By the Blouin News World staff

Is Sudan finally having its Arab Spring moment?

by in Africa.

Sudanese protestors demonstrate in Khartoum's twin city of Omdurman on September 25, 2013. (AFP PHOTO)

Sudanese protestors demonstrate in Khartoum’s twin city of Omdurman on September 25, 2013. (AFP PHOTO)

To the almost certain relief of several nation-states and a number of NGOs, Sudanese President Omar al-Bashir will not be attending the United Nations General Assembly in New York as a crisis over fuel subsidies roils Sudan. While the Sudanese leader may have provided a reprieve for U.S. officials paralyzed by the awkward conundrum of his visa stunt — and spared the ICC another international embarrassment in the process — the circumstances that have detained al-Bashir at home are serious cause for global concern.

As riots stretch into their third day in Khartoum and other cities, the death toll is mounting with security forces aggressively confronting protesters. This is not the first time Sudan has seen unrest break out over fuel prices — last June smaller-scale fuel subsidy cuts also provoked protests that were quickly quashed by a government crackdown. This time, however, the backlash to the subsidy cut, which caused fuel prices to double overnight, appears less easily contained and could constitute the greatest challenge to Bashir’s government since the leader came into power in 1989.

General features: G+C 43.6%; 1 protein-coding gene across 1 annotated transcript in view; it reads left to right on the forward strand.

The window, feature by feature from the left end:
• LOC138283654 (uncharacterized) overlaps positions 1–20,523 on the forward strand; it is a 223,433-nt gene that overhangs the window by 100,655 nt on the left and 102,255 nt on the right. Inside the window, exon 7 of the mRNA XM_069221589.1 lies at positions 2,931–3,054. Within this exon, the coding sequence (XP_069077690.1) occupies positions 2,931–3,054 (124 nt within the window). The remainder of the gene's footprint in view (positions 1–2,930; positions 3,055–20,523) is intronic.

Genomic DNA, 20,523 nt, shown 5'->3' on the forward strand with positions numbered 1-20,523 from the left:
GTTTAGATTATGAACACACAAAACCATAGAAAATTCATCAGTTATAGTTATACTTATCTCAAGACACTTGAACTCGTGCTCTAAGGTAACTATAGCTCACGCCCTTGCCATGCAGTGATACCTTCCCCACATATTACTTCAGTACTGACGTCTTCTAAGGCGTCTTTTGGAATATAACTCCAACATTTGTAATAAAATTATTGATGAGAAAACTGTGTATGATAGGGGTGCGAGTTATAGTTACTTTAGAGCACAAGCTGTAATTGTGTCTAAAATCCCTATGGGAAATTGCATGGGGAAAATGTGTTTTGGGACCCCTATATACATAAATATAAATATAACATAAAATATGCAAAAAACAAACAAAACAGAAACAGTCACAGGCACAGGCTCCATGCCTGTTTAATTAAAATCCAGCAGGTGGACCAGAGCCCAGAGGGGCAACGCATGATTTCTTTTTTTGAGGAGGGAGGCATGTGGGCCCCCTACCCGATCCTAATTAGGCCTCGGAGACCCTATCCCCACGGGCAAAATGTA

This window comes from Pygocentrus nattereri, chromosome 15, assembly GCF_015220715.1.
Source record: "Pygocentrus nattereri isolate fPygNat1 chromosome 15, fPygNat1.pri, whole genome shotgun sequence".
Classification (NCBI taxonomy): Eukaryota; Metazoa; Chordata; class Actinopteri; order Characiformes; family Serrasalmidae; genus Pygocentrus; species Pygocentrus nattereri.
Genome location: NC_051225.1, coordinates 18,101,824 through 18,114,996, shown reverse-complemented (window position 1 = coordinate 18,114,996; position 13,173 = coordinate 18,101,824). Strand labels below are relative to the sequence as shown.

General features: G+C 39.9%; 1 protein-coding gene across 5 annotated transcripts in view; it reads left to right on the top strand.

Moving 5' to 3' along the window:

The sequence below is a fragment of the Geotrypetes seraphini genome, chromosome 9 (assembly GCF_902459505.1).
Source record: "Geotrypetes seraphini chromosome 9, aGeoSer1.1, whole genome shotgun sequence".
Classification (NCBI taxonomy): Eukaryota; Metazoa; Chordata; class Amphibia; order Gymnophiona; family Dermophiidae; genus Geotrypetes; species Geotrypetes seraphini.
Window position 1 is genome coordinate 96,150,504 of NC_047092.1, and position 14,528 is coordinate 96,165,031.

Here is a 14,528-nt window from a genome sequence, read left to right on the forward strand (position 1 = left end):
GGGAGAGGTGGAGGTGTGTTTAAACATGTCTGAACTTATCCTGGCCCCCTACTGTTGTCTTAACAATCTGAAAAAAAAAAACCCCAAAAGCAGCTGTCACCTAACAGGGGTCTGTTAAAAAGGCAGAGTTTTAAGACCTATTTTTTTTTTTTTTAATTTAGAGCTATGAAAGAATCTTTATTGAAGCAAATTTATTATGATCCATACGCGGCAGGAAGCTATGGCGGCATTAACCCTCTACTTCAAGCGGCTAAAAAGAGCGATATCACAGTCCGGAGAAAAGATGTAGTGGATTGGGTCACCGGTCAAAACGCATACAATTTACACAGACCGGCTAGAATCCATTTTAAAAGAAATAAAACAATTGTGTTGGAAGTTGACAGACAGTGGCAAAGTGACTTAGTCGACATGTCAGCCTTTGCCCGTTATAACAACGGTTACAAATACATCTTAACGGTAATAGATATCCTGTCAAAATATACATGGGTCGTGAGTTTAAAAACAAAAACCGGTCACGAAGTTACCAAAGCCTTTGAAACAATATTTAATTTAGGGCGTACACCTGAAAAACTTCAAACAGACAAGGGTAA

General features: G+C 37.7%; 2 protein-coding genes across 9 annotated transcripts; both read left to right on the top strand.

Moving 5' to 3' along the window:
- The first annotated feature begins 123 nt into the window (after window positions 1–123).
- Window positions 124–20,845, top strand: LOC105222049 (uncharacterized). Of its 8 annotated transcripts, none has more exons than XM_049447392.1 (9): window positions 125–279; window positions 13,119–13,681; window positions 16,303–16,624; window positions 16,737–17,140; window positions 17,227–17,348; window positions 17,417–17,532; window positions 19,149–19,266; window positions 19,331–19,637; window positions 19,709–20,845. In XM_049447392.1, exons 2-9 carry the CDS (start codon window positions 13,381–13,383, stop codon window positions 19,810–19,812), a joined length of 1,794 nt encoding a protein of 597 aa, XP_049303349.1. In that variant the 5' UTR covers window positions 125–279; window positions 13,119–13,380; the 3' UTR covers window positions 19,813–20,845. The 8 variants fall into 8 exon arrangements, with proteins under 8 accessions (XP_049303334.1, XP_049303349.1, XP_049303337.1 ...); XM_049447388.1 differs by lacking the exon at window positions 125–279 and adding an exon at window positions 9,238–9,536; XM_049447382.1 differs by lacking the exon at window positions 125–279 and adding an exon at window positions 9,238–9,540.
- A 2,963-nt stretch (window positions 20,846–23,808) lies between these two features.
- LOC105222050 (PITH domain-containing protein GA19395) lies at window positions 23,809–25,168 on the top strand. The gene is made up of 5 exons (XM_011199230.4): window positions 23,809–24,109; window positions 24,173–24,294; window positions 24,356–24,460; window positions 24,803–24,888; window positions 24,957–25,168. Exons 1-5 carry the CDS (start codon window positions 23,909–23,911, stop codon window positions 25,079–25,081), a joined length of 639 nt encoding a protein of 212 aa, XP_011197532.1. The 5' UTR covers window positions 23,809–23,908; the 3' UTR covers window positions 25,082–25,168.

The urgency of the crisis for the Bashir government was underlined by its decision to cut internet access on Wednesday. The 24-hour internet blackout is reminiscent of that of Egypt’s prior to the ouster of longtime ruler Hosni Mubarak. The Mubarak regime too attempted a countrywide internet blackout in the early days of protests there — a tactic later copied by Muammar Qaddafi. Remarking on the parallel on Thursday, Egypt’s state-run Al Ahram questioned whether Sudan’s current unrest could mean that the country was about to experience its own Arab Spring moment.

Yes, Sudan has been long due for some form of a political outburst as a result of the combination of an authoritarian long-ruling regime and the consequences of a looming fuel crisis sparked by the secession of South Sudan in 2011. That things have not boiled over sooner is testament to the strength of Bashir’s grip. At the moment, it is not clear if regime-change is the goal here — or if there is a goal beyond the expression of outrage. Though the situation bears striking similarities to the Arab Spring upheavals, European anti-austerity protests are a more apt comparison (for the time being, anyway). Whether the rising death toll and the government’s repressive measures transforms the direction of these protests will become clearer in the coming days. What looks undeniable is that any solution — i.e. a narrow political or economic  fix, rather than wholesale structural change — won’t be sustainable for long.